Why are seabird hybrids so rare?

Study reports hybrids between White-capped and Black-browed Albatross.

Hybridization in seabirds is rare. However, occasionally hybrids are reported, see for instance this recent case of giant petrels (genus Macronectes). In the ornithological journal Ibis, Richard Phillips, John Cooper and Theresa Burg report a similar case of hybridization in albatrosses (genus Thalassarche).


Three Chicks

In 2003 a male White-capped Albatross (T. steadi) was observed in a colony of Black-browed Albatrosses (T. melanophris) at Bird Island, South Georgia. This male paired with a female Black-browed Albatross, rearing three chicks (between 2008 and 2010). The researchers collected blood samples and sequenced the DNA of these putative hybrids. The genetic analyses revealed that two chicks were hybrids, whereas the third one was a pure Black-browed Albatross. The last chick was probably the result of extra-pair copulation, in which the female mated with another male (a behavior that is quite common in these species).

White-capped Albatross.JPG

A White-capped Albatross (from: http://nzbirdsonline.org.nz/)


Isolation Mechanisms

So, we can add another hybrid combination to our list of seabird hybrids. Although several hybrids have been reported, hybridization is still relatively rare in seabirds compared to terrestrial birds. Why is this? The authors propose several explanations.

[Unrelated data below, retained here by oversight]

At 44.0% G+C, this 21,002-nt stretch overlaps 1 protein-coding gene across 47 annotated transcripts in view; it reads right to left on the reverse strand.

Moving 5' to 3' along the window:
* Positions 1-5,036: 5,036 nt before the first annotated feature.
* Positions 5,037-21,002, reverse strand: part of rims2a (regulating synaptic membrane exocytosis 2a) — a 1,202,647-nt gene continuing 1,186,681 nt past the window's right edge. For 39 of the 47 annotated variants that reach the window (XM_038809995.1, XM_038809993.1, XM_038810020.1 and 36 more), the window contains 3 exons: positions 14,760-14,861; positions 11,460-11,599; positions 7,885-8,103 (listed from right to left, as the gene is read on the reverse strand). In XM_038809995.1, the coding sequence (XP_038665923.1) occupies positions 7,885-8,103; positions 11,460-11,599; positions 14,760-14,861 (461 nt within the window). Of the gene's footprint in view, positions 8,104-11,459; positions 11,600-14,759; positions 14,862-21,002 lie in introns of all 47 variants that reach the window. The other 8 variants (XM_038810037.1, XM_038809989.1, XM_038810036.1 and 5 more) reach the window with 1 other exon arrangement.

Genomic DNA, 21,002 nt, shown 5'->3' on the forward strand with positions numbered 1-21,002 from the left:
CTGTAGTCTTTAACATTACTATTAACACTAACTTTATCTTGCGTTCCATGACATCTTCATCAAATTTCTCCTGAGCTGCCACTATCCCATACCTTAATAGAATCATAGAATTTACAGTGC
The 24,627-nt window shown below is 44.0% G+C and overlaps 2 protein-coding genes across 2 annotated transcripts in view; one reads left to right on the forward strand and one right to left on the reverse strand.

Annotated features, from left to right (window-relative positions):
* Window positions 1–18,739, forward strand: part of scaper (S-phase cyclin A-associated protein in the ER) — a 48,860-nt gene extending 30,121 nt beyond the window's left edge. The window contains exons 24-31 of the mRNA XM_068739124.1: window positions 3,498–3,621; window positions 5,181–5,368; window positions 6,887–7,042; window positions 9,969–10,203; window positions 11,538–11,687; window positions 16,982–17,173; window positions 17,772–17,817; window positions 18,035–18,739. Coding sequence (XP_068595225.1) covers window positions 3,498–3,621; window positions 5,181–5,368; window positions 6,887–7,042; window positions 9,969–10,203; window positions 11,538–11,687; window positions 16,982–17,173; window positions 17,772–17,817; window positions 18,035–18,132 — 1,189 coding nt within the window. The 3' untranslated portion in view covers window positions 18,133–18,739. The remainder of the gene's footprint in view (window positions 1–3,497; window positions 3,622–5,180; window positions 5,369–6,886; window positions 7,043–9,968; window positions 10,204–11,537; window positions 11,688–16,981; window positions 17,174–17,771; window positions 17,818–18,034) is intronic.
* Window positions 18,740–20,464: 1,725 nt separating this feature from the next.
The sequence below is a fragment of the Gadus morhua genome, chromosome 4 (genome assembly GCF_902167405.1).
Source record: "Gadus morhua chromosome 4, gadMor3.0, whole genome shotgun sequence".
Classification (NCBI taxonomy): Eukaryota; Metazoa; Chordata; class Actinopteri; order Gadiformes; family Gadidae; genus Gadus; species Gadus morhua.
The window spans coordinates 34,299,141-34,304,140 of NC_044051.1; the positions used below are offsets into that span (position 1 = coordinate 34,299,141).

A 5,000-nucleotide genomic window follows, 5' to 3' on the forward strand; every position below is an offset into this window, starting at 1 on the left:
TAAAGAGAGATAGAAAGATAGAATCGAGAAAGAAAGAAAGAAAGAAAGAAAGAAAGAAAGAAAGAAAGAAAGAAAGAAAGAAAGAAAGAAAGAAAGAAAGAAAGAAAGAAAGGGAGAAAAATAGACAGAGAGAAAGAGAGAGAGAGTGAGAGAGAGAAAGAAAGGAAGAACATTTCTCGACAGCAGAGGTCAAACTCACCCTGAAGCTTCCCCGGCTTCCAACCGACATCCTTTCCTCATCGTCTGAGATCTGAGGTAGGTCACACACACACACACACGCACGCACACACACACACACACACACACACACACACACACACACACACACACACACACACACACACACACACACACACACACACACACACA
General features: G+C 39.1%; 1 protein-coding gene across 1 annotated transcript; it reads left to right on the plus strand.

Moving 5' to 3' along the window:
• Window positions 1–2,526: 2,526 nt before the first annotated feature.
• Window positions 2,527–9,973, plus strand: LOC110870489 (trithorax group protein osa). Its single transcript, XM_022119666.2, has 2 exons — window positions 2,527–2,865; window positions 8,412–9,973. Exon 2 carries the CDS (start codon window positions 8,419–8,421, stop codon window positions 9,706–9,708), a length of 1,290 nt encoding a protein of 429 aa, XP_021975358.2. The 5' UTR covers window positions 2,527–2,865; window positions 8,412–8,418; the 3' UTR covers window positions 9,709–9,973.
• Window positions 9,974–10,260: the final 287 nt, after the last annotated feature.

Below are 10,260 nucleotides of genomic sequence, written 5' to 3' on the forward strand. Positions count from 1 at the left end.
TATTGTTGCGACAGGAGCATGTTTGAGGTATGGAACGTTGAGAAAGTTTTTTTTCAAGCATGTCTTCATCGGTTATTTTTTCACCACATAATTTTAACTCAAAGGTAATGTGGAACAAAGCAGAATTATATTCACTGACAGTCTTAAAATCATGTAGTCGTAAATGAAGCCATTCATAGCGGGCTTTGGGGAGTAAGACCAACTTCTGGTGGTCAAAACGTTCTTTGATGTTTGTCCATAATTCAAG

First, exploratory behavior might influence the incidence of hybridization. Seabirds are very philopatric, they generally return to their place of birth for breeding. Breeding site vagrancy is quite rare and usually involves single individuals that explore new territories. The loyalty to their breeding grounds reduces the opportunities for hybridization.

But what about all these mixed colonies? Why are mixed pairings so rare despite the fact that some species breed side by side? There might be some morphological or behavioral differences that prevent the formation of mixed pairings. For example, variation in coloration of certain body parts can function as an isolation mechanism. Think of the distinctly colored feet of booby species (genus Sula). Alternatively, the species might breed at different times of the year (allochrony).

Clearly, there are several barriers to cross before the production of a hybrid chick. But it does happen, indicating that ‘life finds a way.’

black-browed albatross.jpg

A pair of Black-browed Albatrosses with a chick (from: http://ava7.com/)



Phillips, R.A., Cooper, J. & Burg, T.M. (2018) Breeding-site vagrancy and hybridization in albatrosses. Ibis


The paper has been added to the Procellariiformes page.


Leave a Reply

Fill in your details below or click an icon to log in:

WordPress.com Logo

You are commenting using your WordPress.com account. Log Out /  Change )

Twitter picture

You are commenting using your Twitter account. Log Out /  Change )

Facebook photo

You are commenting using your Facebook account. Log Out /  Change )

Connecting to %s